Best Buy Back

MarketWatch explains how some companies manipulate share buybacks to inflate earnings. “Accelerated Share Repurchases can turn a firm’s quarterly miss into a stock-boosting beat,” writes Mark Hulbert.

Color Me Bad

What’s the least attractive color?

New Words to Win With

Are you an avid (or even occasional) Scrabble player? Well, now you have some new words to try to rack up and play. Merriam-Webster has just updated the Official Scrabble Dictionary, adding ~300 new words to more closely align with current pop culture and popular usage (or herald the end of civilization, depending upon your viewpoint). Now you can play—if given the chance and the tiles—“sriracha, aquafaba, beatdown, zomboid, twerk, sheeple, wayback, bibimbap, botnet, emoji, facepalm, frowny, hivemind, puggle and yowza,” says The Guardian.


Anyway, some eagerly awaited two-letter words have been added: OK and ew.

Rock Music

We all know that the word “lithography” means “stone writing” (lithos, “stone” and graphein “to write”), as indeed, the first image carriers used for lithographic printing were limestone slabs. But have you ever heard (or heard of) a lithophone? It’s essentially a stone version of a xylophone, using bits of stone rather than wood, which the original xylophone did (xylon, “wood” and phone, “sound, voice”). Lithophones are just as old as xylophones, and 10 years ago a lithophone was found in Colorado. From Boing Boing:

The ancient people who lived near the Great Sand Dunes crafted their lithophones out of dense, often volcanic, rock to get the best sound. The stones have different sizes, which gives them different tones and pitches. Each one has a pair of dead spots where you can hold them so they resonate.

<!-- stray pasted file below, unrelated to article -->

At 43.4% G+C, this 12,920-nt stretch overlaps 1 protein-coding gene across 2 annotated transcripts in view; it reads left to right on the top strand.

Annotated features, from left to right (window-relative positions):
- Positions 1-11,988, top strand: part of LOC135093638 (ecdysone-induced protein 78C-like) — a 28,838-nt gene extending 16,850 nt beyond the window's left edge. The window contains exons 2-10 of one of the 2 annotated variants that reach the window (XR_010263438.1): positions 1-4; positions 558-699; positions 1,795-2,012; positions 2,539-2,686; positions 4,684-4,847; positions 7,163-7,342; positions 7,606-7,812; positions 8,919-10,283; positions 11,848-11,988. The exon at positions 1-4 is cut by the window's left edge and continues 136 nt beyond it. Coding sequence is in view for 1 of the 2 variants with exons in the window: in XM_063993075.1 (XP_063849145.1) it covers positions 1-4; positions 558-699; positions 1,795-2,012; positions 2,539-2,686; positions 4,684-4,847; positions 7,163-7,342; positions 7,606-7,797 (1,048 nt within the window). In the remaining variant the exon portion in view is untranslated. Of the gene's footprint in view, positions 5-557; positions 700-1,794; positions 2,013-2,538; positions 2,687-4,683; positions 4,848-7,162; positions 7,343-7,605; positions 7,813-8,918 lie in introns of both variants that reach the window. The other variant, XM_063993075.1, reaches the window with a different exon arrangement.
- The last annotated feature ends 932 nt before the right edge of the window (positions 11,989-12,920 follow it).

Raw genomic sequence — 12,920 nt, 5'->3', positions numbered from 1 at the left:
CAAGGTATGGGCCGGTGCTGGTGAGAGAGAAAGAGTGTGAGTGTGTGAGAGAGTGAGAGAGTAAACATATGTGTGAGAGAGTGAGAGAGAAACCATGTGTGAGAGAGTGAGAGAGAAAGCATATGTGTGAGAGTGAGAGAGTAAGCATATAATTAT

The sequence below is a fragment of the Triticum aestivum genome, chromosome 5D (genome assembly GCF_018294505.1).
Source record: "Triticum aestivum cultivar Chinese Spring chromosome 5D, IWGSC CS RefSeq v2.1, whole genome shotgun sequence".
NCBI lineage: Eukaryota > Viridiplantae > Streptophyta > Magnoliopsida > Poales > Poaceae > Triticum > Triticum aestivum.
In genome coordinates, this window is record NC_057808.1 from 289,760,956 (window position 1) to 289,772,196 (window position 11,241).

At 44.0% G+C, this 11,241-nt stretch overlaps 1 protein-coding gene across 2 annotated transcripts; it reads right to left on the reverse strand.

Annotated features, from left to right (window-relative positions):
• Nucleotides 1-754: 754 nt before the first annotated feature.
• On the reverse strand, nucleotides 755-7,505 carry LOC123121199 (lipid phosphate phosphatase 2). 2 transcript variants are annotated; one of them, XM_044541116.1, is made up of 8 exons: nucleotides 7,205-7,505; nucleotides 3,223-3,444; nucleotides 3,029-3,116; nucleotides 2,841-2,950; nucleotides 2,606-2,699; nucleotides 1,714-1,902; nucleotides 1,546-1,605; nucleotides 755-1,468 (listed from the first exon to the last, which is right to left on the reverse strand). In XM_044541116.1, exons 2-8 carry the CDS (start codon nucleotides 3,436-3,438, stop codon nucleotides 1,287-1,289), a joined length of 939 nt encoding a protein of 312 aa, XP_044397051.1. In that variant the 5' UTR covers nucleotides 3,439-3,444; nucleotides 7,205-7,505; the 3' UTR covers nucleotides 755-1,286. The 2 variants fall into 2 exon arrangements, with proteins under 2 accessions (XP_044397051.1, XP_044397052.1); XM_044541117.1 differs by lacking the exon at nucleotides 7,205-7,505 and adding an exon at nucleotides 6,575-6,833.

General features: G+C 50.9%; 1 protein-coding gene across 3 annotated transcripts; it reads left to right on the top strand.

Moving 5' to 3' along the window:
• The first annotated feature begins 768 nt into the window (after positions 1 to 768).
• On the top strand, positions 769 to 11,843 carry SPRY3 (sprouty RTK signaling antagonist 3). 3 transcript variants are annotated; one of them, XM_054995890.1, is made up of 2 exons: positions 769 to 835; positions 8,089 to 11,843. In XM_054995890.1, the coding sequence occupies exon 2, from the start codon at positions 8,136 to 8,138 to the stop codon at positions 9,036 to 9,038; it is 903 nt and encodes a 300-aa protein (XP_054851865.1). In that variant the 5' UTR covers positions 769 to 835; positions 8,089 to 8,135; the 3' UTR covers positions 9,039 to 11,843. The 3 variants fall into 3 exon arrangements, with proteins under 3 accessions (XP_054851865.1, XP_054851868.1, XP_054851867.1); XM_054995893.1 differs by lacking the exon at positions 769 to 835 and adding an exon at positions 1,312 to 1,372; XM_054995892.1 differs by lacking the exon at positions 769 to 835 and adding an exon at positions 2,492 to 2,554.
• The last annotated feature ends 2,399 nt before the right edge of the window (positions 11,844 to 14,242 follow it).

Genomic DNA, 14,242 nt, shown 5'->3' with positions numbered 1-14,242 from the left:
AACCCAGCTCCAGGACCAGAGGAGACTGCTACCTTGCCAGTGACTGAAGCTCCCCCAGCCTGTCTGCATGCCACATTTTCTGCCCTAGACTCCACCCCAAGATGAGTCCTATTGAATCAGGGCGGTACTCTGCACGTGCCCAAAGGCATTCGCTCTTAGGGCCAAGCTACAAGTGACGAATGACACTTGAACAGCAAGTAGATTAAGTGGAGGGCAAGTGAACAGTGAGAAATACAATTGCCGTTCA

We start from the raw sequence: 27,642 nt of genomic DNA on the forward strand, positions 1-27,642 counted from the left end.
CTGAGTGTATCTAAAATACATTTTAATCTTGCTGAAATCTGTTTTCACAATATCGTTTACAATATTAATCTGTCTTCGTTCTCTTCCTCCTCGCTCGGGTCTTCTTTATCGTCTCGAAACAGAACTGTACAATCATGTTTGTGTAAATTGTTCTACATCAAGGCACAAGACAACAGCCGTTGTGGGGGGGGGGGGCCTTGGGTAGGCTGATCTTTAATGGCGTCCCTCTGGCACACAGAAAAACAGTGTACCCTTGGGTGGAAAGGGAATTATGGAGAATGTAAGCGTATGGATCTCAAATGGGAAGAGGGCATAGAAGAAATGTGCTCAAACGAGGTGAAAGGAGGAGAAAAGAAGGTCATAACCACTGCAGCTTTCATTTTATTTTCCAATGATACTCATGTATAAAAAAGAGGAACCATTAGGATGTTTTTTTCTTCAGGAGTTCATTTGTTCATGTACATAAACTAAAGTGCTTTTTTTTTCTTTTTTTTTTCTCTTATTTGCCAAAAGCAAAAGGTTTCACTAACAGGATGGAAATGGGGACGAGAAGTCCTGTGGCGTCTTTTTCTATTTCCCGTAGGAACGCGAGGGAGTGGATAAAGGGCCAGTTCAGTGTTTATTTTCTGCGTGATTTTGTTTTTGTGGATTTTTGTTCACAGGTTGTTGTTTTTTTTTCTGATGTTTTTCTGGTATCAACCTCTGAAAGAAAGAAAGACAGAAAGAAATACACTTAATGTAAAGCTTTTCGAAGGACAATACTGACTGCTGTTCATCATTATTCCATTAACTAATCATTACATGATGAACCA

Here is a lithophone cover of Paul Simon’s “You Can Call Me Al” (but not “I Am a Rock”).

Technologies Great and Small

Boing Boing waxes nostalgic for the classic BIC four-color pen. Remember this?

Those of us who came of age in a much simpler time recall these quite fondly. And they still exist! Pick up a pack of three for $4 at Amazon.

Operation Runway

As trade show season kicks into high, and a fair percentage of our readership takes to the air (or hopes to), here is some useful advice from Dublin on what not to do if you are late for your flight. From the BBC: 

A passenger has been pinned to the ground by police at Dublin Airport after running out of the terminal towards a plane and shouting at the pilot to wait. 
Patrick Kehoe, 23, made it to the taxiing Ryanair aircraft before police arrested him at about 07:00 local time.
He has been charged with criminal damage to a door lock and granted bail.
A ground crew member said he "just ran from the building towards the plane", which was departing for Amsterdam.
The Irish man was "quite determined" to make his flight, an eyewitness told Irish broadcaster RTÉ, adding that he ran towards the plane "with his suitcase under his arm".

He must have been desperate if it’s a Ryanair plane he was chasing. Anyway, Mr. Kehoe also offered an object lesson in what not to do following your subsequent court appearance: